- While internal links are very important, the importance of link volume appears to have dropped in recent years, supplanted instead by a more relevant and logical structure. Mobile URLs were found to have roughly 40% fewer internal links than desktop URLs.
- While video integration doesn’t correlate with rankings in the top 20, the number of images does have a positive correlation. In fact, websites within the top 20 averaged 1.67 images (larger than 200 pixels) per page.
- Higher-ranking pages seem to contain more interactive elements, though fewer are found on smartphones.
- The use of flash elements in top-ranked sites has seen a marked decline, and the analysts argue that “on mobile, the need for universal compatibility across devices has won and flash is dead.”
- There continues to be a strong positive correlation for social signals within the top 20.
- Facebook appears to have the strongest correlation, and has easily the highest level of user interactions. It is also the network with the highest signals across the first page, with Google+ and Tweets both showing steep declines between the first and second positions.
- The correlations for backlinks remains quite high, but these factors are trending down in importance, leading the analysts to say that they have “now become just one of many contributing signals.”
- The backlink factors with the highest correlations this year are the number of NoFollow backlinks (0.22), the number of backlinks (0.18) and the number of DoFollow backlinks (0.17).
The full report can be downloaded here.
Methodology Note: This explanation has been provided to MarketingCharts by Searchmetrics:
“Correlation coefficients are a starting point for understanding the importance of individual ranking factors ”“ for example a high positive score means that more of a factor is present at successively higher positions. However, in each case, Searchmetrics takes a closer look at the relationship between the ranking factor and how it varies across positions 1 to 20 to help get a clearer sense of how important it is.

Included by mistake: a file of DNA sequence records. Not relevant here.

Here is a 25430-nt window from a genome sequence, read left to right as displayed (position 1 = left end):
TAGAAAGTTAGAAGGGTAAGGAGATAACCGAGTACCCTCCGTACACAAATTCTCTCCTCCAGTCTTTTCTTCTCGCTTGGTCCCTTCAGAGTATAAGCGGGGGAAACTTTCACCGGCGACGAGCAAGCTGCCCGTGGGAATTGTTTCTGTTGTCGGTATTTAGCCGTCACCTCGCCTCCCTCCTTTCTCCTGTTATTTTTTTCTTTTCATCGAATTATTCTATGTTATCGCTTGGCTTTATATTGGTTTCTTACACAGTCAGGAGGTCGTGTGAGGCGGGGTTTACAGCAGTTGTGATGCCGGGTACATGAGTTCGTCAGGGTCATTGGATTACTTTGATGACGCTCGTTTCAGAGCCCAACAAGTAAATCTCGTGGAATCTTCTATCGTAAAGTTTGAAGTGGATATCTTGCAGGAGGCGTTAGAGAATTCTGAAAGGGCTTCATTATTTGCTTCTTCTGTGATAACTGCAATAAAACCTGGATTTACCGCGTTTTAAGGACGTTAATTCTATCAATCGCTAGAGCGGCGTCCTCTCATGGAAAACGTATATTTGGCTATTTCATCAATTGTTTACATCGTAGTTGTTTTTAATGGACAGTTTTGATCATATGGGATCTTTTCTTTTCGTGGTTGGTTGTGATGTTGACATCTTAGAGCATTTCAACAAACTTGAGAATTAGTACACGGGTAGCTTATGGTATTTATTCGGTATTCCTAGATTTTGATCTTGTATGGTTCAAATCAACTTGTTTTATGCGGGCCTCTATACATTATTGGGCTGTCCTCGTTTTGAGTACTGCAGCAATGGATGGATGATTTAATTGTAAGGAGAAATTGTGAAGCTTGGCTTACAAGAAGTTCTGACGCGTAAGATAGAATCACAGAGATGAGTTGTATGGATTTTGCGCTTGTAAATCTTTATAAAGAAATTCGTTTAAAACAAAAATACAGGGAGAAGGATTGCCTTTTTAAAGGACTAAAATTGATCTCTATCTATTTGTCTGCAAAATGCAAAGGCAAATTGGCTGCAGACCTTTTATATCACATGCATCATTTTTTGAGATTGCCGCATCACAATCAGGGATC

For example, certain technical factors may be present in nearly all results in the top 20, meaning there is a correlation coefficient of close to 0. This does not necessarily signify that these technical factors are unimportant ”“ but rather that they are ever-present and potentially are a prerequisite for ranking in the top 20 positions.
For other factors (such as social signals) we measured huge positive increases in the factor at successively higher ranking positions. However, although the correlation coefficient is high ”“it does not necessarily mean that it’s a strong signal. The correlation coefficient just measures the differences of the ranking URLs with regard to the examined factor – it does not mean that Google is ranking these URLs more highly because of this factor.”
About the Data: Searchmetrics notes the following in its report:
“As in previous years, the general ranking factors and rank correlations are based on a set of 10,000 relevant keywords. For some factors, a more in-depth analysis required the definition of specially-defined keyword sets.
All correlations are always based on the complete dataset. In the past, we excluded Wikipedia results from some mean value calculations. We have now done this across the board for all factors, because Google’s ranking algorithm seems to apply non-standard criteria to the online encyclopedia.
Furthermore, median values are often provided, as these give a more accurate impression of the real trend, whereas mean values are sometimes disproportionately skewed by outlying values. Any exceptions are clearly indicated on the appropriate graphs. Wherever relevant and useful, we have also included a comparison with the previous year’s results.”